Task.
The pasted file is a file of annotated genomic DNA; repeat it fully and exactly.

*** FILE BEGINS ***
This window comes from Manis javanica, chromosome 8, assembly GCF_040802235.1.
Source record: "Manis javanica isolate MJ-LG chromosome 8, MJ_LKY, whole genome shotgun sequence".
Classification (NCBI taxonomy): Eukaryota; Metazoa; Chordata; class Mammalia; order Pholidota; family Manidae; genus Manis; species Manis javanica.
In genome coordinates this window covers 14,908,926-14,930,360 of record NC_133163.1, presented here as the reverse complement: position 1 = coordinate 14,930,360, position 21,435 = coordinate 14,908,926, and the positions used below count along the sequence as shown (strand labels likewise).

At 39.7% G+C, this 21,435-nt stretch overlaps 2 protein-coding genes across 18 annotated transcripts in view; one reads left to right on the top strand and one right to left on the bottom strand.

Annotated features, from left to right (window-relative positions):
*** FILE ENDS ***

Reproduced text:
This window comes from Manis javanica, chromosome 8, assembly GCF_040802235.1.
Source record: "Manis javanica isolate MJ-LG chromosome 8, MJ_LKY, whole genome shotgun sequence".
Classification (NCBI taxonomy): Eukaryota; Metazoa; Chordata; class Mammalia; order Pholidota; family Manidae; genus Manis; species Manis javanica.
In genome coordinates this window covers 14,908,926-14,930,360 of record NC_133163.1, presented here as the reverse complement: position 1 = coordinate 14,930,360, position 21,435 = coordinate 14,908,926, and the positions used below count along the sequence as shown (strand labels likewise).

At 39.7% G+C, this 21,435-nt stretch overlaps 2 protein-coding genes across 18 annotated transcripts in view; one reads left to right on the top strand and one right to left on the bottom strand.

Annotated features, from left to right (window-relative positions):